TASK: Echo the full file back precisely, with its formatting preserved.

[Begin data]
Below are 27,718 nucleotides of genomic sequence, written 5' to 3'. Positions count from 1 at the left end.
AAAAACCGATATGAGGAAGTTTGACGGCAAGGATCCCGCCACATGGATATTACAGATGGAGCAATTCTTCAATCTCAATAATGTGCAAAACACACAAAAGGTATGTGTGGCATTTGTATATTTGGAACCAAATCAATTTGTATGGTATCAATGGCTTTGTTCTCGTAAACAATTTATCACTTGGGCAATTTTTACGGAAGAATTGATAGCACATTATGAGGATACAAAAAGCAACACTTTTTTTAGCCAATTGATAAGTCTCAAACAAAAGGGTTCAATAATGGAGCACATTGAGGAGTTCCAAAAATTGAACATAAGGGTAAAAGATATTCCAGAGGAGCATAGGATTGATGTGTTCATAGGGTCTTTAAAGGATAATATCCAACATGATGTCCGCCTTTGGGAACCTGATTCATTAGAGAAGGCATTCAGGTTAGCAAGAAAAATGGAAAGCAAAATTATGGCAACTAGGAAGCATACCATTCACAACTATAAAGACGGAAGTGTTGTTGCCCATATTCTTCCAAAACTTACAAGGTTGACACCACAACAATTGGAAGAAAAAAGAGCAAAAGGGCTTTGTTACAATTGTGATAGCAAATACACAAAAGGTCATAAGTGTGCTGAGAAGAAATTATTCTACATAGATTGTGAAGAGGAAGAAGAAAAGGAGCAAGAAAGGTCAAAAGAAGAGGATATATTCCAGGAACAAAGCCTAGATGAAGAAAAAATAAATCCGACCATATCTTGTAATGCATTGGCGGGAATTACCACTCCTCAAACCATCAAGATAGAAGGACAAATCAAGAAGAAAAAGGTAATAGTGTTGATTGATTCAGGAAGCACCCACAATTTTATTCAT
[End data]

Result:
Below are 27,718 nucleotides of genomic sequence, written 5' to 3'. Positions count from 1 at the left end.
AAAAACCGATATGAGGAAGTTTGACGGCAAGGATCCCGCCACATGGATATTACAGATGGAGCAATTCTTCAATCTCAATAATGTGCAAAACACACAAAAGGTATGTGTGGCATTTGTATATTTGGAACCAAATCAATTTGTATGGTATCAATGGCTTTGTTCTCGTAAACAATTTATCACTTGGGCAATTTTTACGGAAGAATTGATAGCACATTATGAGGATACAAAAAGCAACACTTTTTTTAGCCAATTGATAAGTCTCAAACAAAAGGGTTCAATAATGGAGCACATTGAGGAGTTCCAAAAATTGAACATAAGGGTAAAAGATATTCCAGAGGAGCATAGGATTGATGTGTTCATAGGGTCTTTAAAGGATAATATCCAACATGATGTCCGCCTTTGGGAACCTGATTCATTAGAGAAGGCATTCAGGTTAGCAAGAAAAATGGAAAGCAAAATTATGGCAACTAGGAAGCATACCATTCACAACTATAAAGACGGAAGTGTTGTTGCCCATATTCTTCCAAAACTTACAAGGTTGACACCACAACAATTGGAAGAAAAAAGAGCAAAAGGGCTTTGTTACAATTGTGATAGCAAATACACAAAAGGTCATAAGTGTGCTGAGAAGAAATTATTCTACATAGATTGTGAAGAGGAAGAAGAAAAGGAGCAAGAAAGGTCAAAAGAAGAGGATATATTCCAGGAACAAAGCCTAGATGAAGAAAAAATAAATCCGACCATATCTTGTAATGCATTGGCGGGAATTACCACTCCTCAAACCATCAAGATAGAAGGACAAATCAAGAAGAAAAAGGTAATAGTGTTGATTGATTCAGGAAGCACCCACAATTTTATTCAT